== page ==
ICYMI: Triangle Business Journal editorial by Raleigh-Durham Airport Authority President & CEO Michael Landguth

RDU’s new measures make safety a priority

Covid-19 has taken an extraordinary toll on the airline industry, with many airline CEOs and industry experts noting that the pandemic is the single most detrimental event in the industry’s history.

The impact on RDU is no exception. The number of passengers boarding flights at RDU bottomed out at 3 percent of 2019 levels in April. After a few months of slow but steady increases, we saw a Labor Day weekend high of 35 percent compared to the same holiday weekend in 2019 and our August traffic was 22 percent of last year’s levels. Although there are some encouraging signs, such as announcements from Delta Air Lines and American Airlines that they plan to resume nonstop service to Paris next spring and London this fall, passenger traffic is expected to flatten over the next few months and remain around 26 percent compared to last year.

RDU anticipates 5 million total passengers in 2020, about a third of the 14.2 million passengers served in 2019. Half of the five million projected passengers flew during the first quarter before Covid reached the state.

While the Raleigh-Durham market is well positioned to emerge from the pandemic-induced recession, the attributes that have traditionally been most attractive to airlines are the same ones currently contributing to the airport’s passenger declines.

RDU’s strong business traffic has historically contributed to the growth of legacy airlines that compete for market share of corporate travel. Yet companies’ indefinite moratorium on business-related travel has forced airlines to cut many of the routes supported by our community’s business travelers. RDU had 57 nonstop flights before the global health crisis, yet has only 26 in September.

RDU has also traditionally boasted a remarkably large share of international traffic relative to comparatively sized markets, leading American and Delta to operate transatlantic service to London and Paris. The pandemic has severely stunted international travel and industry experts expect its recovery will lag domestic demand by at least a year. RDU served five international destinations prior to Covid-19. Today we have none.

The airline industry is expected to emerge from this event smaller, with fewer airplanes available to serve markets compared to the past. Many larger aircraft used for long haul and international routes are grounded with no guarantee of returning.

RDU is preparing for a prolonged recovery that will likely stretch into 2024 or beyond and a “full recovery” is anticipated to be only 80 percent of 2019 levels. For comparison, while the 2008 recession impacted U.S. GDP for a two-year period, it took seven years for U.S. airline passenger traffic to recover to pre-recessionary levels.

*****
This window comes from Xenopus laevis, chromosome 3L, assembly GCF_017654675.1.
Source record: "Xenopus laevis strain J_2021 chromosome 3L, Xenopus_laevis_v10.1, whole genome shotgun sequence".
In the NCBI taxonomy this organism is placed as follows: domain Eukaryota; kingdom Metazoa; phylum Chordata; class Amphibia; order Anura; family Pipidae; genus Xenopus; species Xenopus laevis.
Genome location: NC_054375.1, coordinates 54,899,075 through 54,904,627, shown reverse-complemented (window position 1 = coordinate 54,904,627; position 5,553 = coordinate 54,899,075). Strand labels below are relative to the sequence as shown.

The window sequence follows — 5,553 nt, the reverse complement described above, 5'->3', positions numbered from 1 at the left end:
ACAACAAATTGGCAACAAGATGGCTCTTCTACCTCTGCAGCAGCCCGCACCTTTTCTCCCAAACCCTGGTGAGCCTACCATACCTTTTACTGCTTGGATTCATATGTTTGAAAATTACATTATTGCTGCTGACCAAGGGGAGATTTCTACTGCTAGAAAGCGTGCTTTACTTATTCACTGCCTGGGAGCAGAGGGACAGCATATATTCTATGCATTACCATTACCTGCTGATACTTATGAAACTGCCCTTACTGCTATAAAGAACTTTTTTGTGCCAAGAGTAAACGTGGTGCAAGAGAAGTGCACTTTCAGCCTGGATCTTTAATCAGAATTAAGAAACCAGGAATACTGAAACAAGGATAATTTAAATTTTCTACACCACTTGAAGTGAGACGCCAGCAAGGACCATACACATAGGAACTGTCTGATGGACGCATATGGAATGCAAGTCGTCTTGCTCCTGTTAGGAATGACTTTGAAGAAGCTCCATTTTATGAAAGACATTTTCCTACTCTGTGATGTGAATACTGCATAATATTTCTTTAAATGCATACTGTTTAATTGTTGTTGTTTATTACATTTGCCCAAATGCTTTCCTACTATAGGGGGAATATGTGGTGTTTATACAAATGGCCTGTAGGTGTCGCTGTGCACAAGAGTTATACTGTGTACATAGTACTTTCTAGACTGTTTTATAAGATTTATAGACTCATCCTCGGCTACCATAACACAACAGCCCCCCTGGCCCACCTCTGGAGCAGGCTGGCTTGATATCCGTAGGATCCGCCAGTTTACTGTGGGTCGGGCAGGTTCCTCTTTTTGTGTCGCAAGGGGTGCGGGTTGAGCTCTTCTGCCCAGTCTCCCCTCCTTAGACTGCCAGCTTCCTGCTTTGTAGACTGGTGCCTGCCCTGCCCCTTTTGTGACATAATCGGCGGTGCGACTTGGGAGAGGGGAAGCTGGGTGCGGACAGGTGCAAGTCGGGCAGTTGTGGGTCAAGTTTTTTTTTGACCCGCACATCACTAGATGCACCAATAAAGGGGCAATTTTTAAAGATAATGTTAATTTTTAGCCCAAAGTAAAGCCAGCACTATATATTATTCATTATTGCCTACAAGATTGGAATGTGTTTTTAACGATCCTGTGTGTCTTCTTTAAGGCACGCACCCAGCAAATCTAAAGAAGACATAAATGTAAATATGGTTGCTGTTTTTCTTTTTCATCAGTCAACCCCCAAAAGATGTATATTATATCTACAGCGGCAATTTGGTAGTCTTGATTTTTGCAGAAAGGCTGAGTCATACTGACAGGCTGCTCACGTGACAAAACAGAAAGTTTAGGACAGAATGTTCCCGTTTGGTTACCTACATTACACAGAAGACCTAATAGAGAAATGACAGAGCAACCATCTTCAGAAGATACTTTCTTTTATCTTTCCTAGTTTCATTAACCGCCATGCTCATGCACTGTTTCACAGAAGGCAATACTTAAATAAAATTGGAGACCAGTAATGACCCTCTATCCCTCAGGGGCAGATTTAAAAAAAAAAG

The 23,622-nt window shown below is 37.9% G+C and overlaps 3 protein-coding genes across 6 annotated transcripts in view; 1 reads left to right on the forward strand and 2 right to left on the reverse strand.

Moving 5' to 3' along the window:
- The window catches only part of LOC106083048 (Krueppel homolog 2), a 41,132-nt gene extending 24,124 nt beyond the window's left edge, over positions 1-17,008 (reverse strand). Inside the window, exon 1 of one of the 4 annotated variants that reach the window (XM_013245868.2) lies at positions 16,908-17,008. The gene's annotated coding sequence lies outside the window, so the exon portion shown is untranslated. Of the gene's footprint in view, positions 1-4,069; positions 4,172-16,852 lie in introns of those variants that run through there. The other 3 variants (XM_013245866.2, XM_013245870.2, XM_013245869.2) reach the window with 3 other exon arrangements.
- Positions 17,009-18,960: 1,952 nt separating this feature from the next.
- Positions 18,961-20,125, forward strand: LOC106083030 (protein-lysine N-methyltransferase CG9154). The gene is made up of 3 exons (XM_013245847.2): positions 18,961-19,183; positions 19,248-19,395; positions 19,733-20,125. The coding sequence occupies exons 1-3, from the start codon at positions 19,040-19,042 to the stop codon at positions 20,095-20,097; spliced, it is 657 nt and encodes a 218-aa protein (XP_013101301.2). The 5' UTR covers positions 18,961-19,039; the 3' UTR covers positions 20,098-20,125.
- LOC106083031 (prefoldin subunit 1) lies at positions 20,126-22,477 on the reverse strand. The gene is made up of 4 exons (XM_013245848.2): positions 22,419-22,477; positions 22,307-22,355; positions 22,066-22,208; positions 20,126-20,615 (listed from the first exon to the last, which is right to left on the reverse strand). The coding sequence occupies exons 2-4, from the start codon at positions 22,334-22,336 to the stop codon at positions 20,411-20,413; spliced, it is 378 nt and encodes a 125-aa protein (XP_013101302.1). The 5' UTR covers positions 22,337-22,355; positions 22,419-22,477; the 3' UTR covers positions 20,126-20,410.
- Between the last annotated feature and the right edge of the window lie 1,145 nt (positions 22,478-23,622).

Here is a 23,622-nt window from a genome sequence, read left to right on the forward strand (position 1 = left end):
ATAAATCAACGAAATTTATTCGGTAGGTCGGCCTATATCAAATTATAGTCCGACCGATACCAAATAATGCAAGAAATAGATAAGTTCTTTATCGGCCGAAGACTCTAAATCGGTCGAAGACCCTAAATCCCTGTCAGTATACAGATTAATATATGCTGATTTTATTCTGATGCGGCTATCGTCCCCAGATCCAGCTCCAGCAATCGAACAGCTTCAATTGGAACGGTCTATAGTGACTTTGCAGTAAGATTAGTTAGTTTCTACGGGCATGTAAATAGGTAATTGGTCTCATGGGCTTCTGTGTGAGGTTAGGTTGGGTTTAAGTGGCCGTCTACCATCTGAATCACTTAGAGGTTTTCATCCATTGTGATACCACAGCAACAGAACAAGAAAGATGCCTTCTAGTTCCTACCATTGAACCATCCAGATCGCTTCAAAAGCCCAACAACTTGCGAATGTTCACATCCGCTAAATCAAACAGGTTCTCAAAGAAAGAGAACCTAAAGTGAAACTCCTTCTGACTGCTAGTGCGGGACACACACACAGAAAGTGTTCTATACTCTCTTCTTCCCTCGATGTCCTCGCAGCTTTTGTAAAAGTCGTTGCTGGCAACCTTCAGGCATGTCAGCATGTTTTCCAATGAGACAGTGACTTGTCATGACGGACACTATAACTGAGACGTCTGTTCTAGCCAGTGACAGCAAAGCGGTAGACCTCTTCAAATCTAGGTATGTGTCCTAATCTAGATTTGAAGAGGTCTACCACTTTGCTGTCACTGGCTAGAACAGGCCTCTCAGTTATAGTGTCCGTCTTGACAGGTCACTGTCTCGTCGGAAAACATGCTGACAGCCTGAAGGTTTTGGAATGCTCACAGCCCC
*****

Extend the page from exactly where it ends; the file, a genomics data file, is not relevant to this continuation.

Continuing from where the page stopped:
Despite these challenges, the RDU team is working tirelessly to ensure the safety and comfort of passengers traveling during the pandemic. Travelers who fly through RDU today will notice a new travel experience.

RDU has intensified the cleaning and disinfecting of frequently touched surfaces, installed plexiglass barriers at ticket counters, added signage, floor decals and seat covers to remind passengers about physical distancing, and requires everyone at the airport to wear a mask. Guests who park at RDU can also enjoy a touch-free experience by reserving a spot at least 24 hours in advance online. New health and safety practices extend onto the aircraft, where airlines are requiring passengers to wear masks, changing their boarding practices, blocking seats and cleaning planes with more frequency and intensity. Fresh air is circulated into the cabin every two to three minutes and most aircraft have hospital grade filters that remove 99.9 percent of particles, including viruses such as Covid-19.

These efforts appear to be working. Recent data indicates that after flying through RDU, passengers became more confident in the safety of air travel. Those who are aware of RDU’s new health measures indicated that they felt safer flying and were more likely to travel.

With airline fares at historic lows, and airports and airlines teaming up to ensure the safety of all passengers, airline crew members and airport employees, the opportunity for travelers to visit loved ones, check in with a client or explore the nation’s open spaces remains strong.

Michael J. Landguth is president & CEO of the Raleigh-Durham Airport Authority.